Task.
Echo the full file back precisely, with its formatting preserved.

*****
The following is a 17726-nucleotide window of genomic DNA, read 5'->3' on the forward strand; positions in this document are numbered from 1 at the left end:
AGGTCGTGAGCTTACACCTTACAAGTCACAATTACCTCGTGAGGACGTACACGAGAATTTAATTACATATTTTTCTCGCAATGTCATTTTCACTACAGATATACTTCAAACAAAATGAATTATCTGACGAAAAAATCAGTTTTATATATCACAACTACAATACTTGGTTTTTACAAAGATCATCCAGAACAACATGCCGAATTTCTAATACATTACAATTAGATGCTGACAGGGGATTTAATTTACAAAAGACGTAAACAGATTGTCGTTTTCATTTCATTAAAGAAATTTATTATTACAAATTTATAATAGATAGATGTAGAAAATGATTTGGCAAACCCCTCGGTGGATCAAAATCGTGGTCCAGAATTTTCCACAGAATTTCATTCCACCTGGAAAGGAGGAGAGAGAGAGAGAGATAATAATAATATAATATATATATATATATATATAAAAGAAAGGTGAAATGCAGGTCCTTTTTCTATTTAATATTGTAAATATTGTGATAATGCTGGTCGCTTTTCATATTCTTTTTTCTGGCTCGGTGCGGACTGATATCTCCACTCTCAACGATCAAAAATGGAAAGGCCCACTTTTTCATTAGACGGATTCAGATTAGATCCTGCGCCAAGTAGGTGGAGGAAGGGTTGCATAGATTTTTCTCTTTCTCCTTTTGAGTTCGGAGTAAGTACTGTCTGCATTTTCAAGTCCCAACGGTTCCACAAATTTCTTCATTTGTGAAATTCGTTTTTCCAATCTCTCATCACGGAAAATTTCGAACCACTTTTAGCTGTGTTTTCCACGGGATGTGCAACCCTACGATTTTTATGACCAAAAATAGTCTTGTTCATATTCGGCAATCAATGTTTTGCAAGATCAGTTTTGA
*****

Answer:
The following is a 17726-nucleotide window of genomic DNA, read 5'->3' on the forward strand; positions in this document are numbered from 1 at the left end:
AGGTCGTGAGCTTACACCTTACAAGTCACAATTACCTCGTGAGGACGTACACGAGAATTTAATTACATATTTTTCTCGCAATGTCATTTTCACTACAGATATACTTCAAACAAAATGAATTATCTGACGAAAAAATCAGTTTTATATATCACAACTACAATACTTGGTTTTTACAAAGATCATCCAGAACAACATGCCGAATTTCTAATACATTACAATTAGATGCTGACAGGGGATTTAATTTACAAAAGACGTAAACAGATTGTCGTTTTCATTTCATTAAAGAAATTTATTATTACAAATTTATAATAGATAGATGTAGAAAATGATTTGGCAAACCCCTCGGTGGATCAAAATCGTGGTCCAGAATTTTCCACAGAATTTCATTCCACCTGGAAAGGAGGAGAGAGAGAGAGAGATAATAATAATATAATATATATATATATATATATAAAAGAAAGGTGAAATGCAGGTCCTTTTTCTATTTAATATTGTAAATATTGTGATAATGCTGGTCGCTTTTCATATTCTTTTTTCTGGCTCGGTGCGGACTGATATCTCCACTCTCAACGATCAAAAATGGAAAGGCCCACTTTTTCATTAGACGGATTCAGATTAGATCCTGCGCCAAGTAGGTGGAGGAAGGGTTGCATAGATTTTTCTCTTTCTCCTTTTGAGTTCGGAGTAAGTACTGTCTGCATTTTCAAGTCCCAACGGTTCCACAAATTTCTTCATTTGTGAAATTCGTTTTTCCAATCTCTCATCACGGAAAATTTCGAACCACTTTTAGCTGTGTTTTCCACGGGATGTGCAACCCTACGATTTTTATGACCAAAAATAGTCTTGTTCATATTCGGCAATCAATGTTTTGCAAGATCAGTTTTGA